e-Newsletter - June 2015
Advancing the Prevention, Early Diagnosis, and
Treatment of Life-Threatening Blood Clots


The DVT/PE Life: There's No Control-Z Function or Undo


Each year, up to 900,000 people will be affected by bloods clots that form in their legs (deep vein thrombosis or DVT) and their lungs pulmonary embolism or PE).  For some of these individuals, recovery from this clinical experience may be swift and largely uneventful, but for many others who might have had more extensive clots or symptoms, it can take weeks or months for them to feel well again. Some patients deal with chronic symptoms, such as leg pain and swelling, fatigue, shortness of breath and chest pain, for many years to come. The spectrum of potential recovery times, like the diversity of experiences realized by individual DVT/PE survivors, varies widely. 


Most importantly, the knowledge gained from this experience -- specifically, the ability to remain vigilant to reduce blood clot risks and recognize potential blood clot symptoms -- is crucial.  Equally important, living your best life as you move forward after your blood clot experience.  

This month, NBCA's e-Newsletter takes a look at a number of lifestyle issues important to living a healthy life after your blood clot, particularly if you're now taking anticoagulants or blood thinning medication. We'll touch on some of the more common lifestyle issues we most frequently receive inquiries about: Nutrition and exercise, anxiety and depression, and the management of nuisance bleeding.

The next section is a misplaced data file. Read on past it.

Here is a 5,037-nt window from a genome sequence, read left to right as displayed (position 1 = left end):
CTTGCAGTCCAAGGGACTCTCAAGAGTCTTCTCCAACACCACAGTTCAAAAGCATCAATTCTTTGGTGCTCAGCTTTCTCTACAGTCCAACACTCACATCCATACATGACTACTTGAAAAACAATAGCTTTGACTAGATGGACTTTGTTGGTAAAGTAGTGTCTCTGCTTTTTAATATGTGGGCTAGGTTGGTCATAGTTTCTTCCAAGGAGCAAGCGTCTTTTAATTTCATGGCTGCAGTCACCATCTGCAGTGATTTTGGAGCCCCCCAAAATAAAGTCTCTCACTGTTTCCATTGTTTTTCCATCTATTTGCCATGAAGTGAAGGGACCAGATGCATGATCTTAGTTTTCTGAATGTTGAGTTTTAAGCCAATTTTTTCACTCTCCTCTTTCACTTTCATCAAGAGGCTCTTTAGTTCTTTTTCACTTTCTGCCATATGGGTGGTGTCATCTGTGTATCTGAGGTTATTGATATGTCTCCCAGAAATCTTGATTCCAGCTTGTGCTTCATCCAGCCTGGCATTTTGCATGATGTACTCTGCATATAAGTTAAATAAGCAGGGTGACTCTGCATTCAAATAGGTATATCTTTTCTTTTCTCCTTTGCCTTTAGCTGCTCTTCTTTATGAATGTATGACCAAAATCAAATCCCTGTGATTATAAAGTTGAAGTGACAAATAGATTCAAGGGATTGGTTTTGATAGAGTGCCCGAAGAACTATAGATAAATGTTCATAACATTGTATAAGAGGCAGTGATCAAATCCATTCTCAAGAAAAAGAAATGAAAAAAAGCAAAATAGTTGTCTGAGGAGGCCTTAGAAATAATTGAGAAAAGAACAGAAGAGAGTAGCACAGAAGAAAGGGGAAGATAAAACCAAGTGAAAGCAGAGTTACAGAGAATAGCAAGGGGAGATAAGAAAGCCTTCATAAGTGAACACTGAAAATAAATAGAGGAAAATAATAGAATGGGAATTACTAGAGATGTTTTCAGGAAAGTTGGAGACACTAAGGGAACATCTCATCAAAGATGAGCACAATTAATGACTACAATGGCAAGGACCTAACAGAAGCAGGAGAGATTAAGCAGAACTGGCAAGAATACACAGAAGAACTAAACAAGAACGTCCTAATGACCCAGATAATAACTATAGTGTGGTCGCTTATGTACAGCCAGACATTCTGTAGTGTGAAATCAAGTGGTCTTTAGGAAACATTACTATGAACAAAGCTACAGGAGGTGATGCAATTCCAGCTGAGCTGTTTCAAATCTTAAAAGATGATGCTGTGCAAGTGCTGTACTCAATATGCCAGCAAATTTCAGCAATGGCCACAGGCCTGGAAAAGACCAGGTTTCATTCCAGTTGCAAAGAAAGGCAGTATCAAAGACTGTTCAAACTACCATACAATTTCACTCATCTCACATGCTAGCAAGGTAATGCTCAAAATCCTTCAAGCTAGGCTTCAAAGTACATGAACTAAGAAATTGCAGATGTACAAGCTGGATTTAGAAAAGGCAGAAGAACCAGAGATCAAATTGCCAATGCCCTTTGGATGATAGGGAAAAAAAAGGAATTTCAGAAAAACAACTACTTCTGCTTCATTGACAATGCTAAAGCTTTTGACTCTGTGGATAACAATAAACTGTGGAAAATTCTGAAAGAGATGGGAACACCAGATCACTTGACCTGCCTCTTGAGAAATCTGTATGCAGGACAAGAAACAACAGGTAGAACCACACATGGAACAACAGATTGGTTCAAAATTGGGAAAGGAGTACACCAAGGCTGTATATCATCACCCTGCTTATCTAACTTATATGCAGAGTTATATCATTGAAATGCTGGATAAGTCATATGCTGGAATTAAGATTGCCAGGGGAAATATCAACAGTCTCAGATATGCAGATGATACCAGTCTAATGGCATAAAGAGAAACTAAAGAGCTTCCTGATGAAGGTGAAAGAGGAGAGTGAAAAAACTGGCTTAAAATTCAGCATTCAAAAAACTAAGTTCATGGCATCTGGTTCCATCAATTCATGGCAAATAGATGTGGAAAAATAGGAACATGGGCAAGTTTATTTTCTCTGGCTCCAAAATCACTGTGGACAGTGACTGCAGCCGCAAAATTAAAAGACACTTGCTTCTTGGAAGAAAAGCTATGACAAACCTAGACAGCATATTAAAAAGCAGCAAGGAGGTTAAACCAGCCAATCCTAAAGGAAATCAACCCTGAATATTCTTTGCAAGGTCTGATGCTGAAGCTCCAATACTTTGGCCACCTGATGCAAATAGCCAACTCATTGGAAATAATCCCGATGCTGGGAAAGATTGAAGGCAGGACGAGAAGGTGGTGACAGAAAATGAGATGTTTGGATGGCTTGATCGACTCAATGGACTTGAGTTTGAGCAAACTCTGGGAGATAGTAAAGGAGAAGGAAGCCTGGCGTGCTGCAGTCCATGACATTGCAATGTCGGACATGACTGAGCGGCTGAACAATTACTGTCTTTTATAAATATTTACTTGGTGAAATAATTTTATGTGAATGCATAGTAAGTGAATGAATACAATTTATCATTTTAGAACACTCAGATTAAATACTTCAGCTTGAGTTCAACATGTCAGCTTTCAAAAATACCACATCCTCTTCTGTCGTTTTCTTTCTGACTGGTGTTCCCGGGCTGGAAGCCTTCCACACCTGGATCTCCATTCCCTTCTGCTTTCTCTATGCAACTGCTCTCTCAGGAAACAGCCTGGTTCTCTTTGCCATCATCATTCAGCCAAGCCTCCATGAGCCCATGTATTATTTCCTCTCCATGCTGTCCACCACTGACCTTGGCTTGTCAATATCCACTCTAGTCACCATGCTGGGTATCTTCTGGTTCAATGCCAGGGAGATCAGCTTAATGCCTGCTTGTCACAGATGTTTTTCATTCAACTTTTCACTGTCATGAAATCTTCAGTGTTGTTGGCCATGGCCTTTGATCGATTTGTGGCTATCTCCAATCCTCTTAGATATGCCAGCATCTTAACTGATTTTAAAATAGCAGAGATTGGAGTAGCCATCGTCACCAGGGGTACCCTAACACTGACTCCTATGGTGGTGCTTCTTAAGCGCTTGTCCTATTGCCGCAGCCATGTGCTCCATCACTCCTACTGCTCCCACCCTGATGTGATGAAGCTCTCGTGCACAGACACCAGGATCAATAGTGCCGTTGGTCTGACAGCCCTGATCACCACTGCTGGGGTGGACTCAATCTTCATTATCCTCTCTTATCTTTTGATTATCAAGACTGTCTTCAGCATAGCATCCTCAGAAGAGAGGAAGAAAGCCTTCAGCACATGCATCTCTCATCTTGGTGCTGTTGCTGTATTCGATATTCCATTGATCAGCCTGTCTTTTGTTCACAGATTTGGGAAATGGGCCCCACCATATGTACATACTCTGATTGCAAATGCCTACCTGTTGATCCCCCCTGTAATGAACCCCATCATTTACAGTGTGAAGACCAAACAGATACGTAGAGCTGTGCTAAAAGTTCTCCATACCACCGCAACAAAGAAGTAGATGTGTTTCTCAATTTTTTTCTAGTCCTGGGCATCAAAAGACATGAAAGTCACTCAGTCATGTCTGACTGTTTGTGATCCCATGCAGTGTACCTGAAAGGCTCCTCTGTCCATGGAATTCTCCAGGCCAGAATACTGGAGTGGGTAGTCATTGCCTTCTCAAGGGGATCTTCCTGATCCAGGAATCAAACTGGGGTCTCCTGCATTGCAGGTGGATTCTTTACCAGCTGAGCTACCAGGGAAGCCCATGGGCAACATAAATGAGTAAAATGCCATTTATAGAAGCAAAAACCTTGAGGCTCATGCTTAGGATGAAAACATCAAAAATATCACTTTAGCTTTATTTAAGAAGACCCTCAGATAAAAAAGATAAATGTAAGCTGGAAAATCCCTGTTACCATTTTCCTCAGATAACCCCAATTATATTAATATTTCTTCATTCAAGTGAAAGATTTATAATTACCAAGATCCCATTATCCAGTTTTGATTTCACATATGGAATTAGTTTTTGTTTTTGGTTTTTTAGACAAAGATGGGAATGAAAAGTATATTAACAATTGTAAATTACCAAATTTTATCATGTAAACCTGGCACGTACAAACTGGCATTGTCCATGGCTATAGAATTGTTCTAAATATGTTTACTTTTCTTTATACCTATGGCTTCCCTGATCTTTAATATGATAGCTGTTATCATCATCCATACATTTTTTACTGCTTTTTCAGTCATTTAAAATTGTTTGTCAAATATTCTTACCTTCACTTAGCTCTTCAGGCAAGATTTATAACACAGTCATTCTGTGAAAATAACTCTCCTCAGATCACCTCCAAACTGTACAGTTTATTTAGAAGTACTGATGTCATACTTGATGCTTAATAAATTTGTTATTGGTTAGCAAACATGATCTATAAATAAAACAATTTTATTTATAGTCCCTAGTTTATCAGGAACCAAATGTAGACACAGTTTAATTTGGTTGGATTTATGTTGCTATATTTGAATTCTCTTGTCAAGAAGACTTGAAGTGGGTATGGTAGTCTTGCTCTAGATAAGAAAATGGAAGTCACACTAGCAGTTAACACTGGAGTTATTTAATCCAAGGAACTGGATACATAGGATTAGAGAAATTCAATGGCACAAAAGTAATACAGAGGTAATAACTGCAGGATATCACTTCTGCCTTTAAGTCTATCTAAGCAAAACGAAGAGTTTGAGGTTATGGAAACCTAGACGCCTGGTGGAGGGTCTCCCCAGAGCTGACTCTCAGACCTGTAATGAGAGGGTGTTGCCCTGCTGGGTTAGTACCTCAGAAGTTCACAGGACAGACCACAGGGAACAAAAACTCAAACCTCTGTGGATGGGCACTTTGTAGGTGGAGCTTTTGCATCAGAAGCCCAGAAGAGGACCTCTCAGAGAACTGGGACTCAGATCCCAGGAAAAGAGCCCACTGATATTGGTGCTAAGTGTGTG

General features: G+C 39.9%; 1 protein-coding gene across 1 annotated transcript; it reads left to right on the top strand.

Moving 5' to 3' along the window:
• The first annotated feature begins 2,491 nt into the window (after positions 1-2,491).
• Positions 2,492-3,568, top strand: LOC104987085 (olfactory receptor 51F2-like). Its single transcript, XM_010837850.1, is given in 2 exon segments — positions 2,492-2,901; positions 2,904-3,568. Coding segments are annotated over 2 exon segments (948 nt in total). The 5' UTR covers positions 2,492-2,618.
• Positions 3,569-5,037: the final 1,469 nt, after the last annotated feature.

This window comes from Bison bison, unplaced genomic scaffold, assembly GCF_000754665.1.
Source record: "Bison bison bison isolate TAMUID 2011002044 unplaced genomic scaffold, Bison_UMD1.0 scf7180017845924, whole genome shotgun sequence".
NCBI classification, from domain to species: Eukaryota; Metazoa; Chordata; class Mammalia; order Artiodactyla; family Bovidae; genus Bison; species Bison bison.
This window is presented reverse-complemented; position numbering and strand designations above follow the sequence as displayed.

It's important to discuss all of these issues with your healthcare provider, and make informed choices that are best for you and your particular situation. 

You Are What You Eat, and How Much You Move

Good nutrition and exercise are fundamental aspects of good health for everyone, but given the fact that obesity and a sedentary lifestyle are widely recognized as risk factors for blood clots, it's perhaps even more important for people with a history of blood clots or a clotting disorder to maintain a healthy lifestyle.

Blood clots a re not commonly seen in societies where diets are primarily based on unr efined plant foods, or when the intake of animal products and highly refined foods is low. The reasons for this are not exactly known, but experts agree that low-fat, high fiber diets, when combined  with regular exercise, can help improve the normal biological process, called fibrinolysis, that prevents naturally occurring blood clots from growing and causing problems, and thereby help to reduce blood clot risk.  

For people who have been diagnosed with a blood clot or clotting disorder, good nutrition also requires  consistent nutrition if they are prescribed the older blood thinning medication warfarin to slow or stop the formation of dangerous clots.  Some of the healthiest foods we eat -- green, leafy foods like spinach and broccoli, for example -- contain high levels of vitamin K. Vitamin K can interfere with the way older blood thinners like warfarin work, and can even lessen their effectiveness.  There are no food interactions known to occur with the newer blood thinning pills.


If you're taking warfarin, experts recommend that you speak with your healthcare provider or a nutritionist about your diet, and also stress that if you eat foods rich in vitamin K consistently -- in the same amounts over time with no sudden changes -- you can enjoy the wonderful nutritional benefits they provide as part of a healthy diet. 

For more information about good nutrition and blood thinning medications, including alcohol consumption and the use of herbal supplements, click here.